After a short section on the road to pass under I-84 I headed right into Huckleberry Ridge State Forest. This was one of a few sections that I’d previewed on Memorial Day through it didn’t stop me making several wrong turns on my way to the trail head. It’s a muddy, confusing section of trail but I did a better job navigating this time than I had in the middle of the day several months before. The course this year (at least relatively, according to those who’ve run it before), was incredibly waterlogged. It meant there were streams everywhere and drinking was never an issue but, on the flipside, most rocks on the trail were slick and treacherous with a layer of moss and algae that might as well have been dish soap. Worse, it was impossible to keep your feet dry. My shoes drained well but I had thick woolen socks on and once I’d slipped into a stream the first time my feet would not be dry again until Saturday night – 24 hours away. I saw another runner on the way out of the forest, moved past her gradually and then, as I did every time I passed a runner throughout the night, proceeded to lose the trail multiple times while she shook their head and chuckled at me. Losing the trail in upstate forests is no joke. At best you have to scramble back through dense leaf mold, fording streams and climbing up or under fallen branches and trees. It happened so often I developed a pretty good system: my watch was zoomed in closely and the GPS arrow jerked about randomly when I stood still making it hard to fix direction. The trick was to pick a random straight line and go 30 or 40 yards regardless. That was enough to frame my divergence from the course and allowed me to plan a route back. After a couple of minutes I almost always found the slightly darker, marginally smoother smudge through the vegetation that was the trail and was on my way.
After an hour or so Huckleberry dumped us down on the Metro North train track for half a mile. I was hoping to freak out some late night commuters but didn’t see a train and after yet another navigational mistake headed up a short scramble onto the Jeep trail. I passed Anna the race ambassador striding smoothly with her poles, she said I looked strong, I promptly went the wrong way and cursed my way back through the woods to reappear just in front of her. I ended up running somewhere between 73 and 77 miles for this 70 mile course, this is why.
I hadn’t appreciated this from the course but after a bit more runnable singletrack through the woods, the course followed a relatively smooth trail for several miles to Otisville. I have big feet and am not particularly coordinated. The issue for me with trying to stride out on *mostly* smooth trails is that they’re still trails and still studded with rocks. Every few yards I’d roll an ankle inwards or outwards or, worse, go to toe off to find a rock under my sole that painfully compressed the tendons on the top of my foot. None of these strains and sprains were individually bad enough to stop me moving but the cumulative pain got quite severe and I taught the woods of Graham Mountain State Forest some new words.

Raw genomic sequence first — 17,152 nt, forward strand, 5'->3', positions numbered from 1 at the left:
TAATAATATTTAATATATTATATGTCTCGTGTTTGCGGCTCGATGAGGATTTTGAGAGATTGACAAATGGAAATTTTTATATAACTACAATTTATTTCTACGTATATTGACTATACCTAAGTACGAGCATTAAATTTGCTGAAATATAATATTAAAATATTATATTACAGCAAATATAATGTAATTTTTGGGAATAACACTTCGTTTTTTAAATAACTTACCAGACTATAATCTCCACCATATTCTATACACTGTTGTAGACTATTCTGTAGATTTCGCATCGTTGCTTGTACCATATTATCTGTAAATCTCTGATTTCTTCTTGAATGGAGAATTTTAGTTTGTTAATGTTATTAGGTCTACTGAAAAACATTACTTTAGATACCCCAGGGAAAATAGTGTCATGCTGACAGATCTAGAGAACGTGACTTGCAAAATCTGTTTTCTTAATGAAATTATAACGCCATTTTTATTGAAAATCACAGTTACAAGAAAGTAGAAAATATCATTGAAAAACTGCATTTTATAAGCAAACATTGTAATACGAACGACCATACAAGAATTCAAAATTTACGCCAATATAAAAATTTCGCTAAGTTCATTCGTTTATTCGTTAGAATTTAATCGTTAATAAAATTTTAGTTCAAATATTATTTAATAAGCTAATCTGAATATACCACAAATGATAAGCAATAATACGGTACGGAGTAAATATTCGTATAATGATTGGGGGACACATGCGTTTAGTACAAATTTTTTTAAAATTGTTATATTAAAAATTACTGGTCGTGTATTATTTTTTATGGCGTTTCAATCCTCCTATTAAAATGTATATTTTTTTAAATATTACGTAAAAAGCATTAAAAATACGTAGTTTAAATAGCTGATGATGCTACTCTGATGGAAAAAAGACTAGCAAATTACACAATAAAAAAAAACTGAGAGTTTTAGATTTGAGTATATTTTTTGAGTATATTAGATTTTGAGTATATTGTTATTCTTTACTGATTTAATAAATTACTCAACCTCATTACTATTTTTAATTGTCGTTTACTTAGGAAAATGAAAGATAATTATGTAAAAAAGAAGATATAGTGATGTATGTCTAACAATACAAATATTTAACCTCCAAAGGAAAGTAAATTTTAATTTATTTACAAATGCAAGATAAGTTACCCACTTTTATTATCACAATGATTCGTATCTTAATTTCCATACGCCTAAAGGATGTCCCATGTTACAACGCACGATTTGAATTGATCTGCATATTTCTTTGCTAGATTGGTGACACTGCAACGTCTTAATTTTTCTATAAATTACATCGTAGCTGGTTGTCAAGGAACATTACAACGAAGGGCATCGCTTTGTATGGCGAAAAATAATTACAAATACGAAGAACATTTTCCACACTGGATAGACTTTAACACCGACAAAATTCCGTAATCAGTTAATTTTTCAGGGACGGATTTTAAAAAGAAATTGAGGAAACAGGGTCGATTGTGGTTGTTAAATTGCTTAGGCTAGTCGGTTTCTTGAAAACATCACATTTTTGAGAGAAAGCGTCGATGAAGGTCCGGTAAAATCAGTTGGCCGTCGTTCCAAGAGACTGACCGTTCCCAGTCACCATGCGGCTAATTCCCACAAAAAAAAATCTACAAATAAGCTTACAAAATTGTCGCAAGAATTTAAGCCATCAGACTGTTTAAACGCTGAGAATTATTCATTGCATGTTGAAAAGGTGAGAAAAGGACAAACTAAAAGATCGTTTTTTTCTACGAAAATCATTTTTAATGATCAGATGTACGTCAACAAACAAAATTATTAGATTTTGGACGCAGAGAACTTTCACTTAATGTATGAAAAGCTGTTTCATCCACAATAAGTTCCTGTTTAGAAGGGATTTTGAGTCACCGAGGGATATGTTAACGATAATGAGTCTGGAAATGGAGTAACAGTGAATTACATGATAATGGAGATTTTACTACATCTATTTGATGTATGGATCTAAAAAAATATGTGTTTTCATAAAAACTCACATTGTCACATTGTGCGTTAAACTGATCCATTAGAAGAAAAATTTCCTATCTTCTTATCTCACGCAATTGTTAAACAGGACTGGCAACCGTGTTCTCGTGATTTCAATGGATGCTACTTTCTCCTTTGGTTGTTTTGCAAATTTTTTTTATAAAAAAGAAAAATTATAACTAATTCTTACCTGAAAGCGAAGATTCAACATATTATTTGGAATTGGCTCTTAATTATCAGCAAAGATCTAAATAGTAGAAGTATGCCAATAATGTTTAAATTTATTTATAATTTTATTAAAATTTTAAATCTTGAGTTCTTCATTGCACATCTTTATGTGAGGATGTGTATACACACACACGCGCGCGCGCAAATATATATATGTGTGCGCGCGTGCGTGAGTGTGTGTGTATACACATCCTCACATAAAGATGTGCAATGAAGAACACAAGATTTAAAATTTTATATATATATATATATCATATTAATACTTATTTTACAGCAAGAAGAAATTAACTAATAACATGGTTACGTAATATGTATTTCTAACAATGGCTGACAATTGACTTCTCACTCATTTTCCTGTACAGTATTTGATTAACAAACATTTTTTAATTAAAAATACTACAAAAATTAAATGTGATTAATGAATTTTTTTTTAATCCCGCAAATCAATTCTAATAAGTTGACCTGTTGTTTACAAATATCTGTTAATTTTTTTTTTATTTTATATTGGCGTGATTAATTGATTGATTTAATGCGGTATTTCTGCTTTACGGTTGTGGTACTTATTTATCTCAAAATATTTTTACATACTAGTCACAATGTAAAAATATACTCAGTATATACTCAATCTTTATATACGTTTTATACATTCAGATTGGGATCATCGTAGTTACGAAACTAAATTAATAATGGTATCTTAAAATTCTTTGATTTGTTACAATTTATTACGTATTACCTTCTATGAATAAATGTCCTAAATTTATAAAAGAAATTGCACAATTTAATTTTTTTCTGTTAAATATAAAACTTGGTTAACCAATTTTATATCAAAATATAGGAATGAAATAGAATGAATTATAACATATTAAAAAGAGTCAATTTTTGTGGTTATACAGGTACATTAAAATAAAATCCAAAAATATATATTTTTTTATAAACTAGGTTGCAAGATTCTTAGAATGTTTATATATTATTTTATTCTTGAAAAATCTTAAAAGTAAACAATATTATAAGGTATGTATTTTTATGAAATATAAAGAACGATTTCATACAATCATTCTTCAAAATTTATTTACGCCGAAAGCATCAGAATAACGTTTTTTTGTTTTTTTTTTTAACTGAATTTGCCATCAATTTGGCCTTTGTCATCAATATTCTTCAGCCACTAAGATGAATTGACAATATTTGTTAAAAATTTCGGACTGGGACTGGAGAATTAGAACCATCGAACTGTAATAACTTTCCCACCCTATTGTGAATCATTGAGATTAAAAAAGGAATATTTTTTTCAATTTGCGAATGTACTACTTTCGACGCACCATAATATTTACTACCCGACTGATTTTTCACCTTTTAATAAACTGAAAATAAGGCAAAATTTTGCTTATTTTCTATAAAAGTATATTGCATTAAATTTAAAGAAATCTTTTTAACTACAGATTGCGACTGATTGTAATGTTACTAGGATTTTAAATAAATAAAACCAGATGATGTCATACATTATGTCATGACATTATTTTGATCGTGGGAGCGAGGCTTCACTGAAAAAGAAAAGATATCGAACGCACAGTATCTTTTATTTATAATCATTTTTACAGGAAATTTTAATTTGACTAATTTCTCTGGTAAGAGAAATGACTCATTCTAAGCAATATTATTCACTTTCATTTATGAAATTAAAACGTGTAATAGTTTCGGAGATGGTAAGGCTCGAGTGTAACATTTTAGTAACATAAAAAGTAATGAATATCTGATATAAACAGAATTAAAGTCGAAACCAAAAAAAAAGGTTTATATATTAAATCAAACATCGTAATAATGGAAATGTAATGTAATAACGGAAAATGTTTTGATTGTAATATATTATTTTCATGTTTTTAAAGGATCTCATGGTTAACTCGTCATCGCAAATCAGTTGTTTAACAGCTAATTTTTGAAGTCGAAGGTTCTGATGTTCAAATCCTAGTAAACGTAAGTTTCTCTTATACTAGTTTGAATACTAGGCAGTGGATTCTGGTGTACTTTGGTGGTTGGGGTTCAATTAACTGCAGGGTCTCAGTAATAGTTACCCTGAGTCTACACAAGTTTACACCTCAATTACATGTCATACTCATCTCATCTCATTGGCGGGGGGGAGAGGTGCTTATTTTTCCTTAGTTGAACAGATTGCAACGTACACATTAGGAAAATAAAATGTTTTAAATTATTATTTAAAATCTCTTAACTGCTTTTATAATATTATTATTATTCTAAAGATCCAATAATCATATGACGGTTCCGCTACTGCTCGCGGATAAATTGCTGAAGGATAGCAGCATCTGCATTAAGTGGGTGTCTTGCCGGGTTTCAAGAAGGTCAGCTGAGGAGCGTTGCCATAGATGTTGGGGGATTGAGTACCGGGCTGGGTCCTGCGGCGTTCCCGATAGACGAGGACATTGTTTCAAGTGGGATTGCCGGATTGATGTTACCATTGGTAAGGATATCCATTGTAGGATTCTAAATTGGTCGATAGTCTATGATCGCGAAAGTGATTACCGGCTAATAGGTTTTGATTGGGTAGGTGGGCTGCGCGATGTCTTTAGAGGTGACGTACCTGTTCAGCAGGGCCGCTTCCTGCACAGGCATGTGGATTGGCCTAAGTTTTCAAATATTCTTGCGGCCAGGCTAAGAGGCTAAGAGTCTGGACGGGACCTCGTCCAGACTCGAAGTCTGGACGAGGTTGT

With 17 miles done, a man blocked the path ahead, silhouetted by two truck headlights cutting the mist from behind him. I was either about to be murdered or I’d made it to Checkpoint 1.
Here comes Midnight, with the big moon in it’s jaws
Alive and with a few encouraging words ringing in my ears I emerged onto 211, crossed the junction and jogged down the road scanning the steep wooded bank on my right for the entrance to the trail. I’d done this segment on Memorial Day as well and knew I was looking for…there, a single plank of wood over the ditch, through a hedge and I was on my way up into Gobbler’s Knob State Forest. This is a steep, steep climb with multiple switchbacks so I opted to power hike and get some food in. What does one eat at 1am during an ultra? In my case it was a cheese and marmalade sandwich. Delicious. Shortly after reaching the top I caught and slowly passed three more athletes, made a few more wrong turns but then did a decent job of descending down to Indian Orchard Road past another group of 3 runners who seemed to be having fun. From Indian Road I knew we ran several flat miles along the Western shore of Bashakill, a huge marshy wetland and habitat for an amazing variety of bird life. I wouldn’t see any birds tonight and I fervently hoped I wouldn’t see the snake I met here on my last visit either. Before I could stretch my legs however I had to gas up. To date I’d been running on the two ½ liter soft flasks on the front of my vest. For the first time I forced myself to take off my vest and use one of the flasks to fill the big, so far unused, 1 ½ liter bladder I had on my back. Into that I dumped the contents of a bag I’d made at home containing 2 sachets of Maurtens, 2 Nuun tabs and 3 Iodine tablets. The soft flasks themselves got filled and supplemented with Iodine and Nuun and I set off a few minutes later with 2.5 liters of fluid which should, in 30 minutes or so, be safe to drink. Bashkakill wasn’t as much fun as I remembered. It was flat but the ground was sodden and when it wasn’t soaking my feet it was only because the path was raised out of the water by decades of tree roots that made it unrunnable.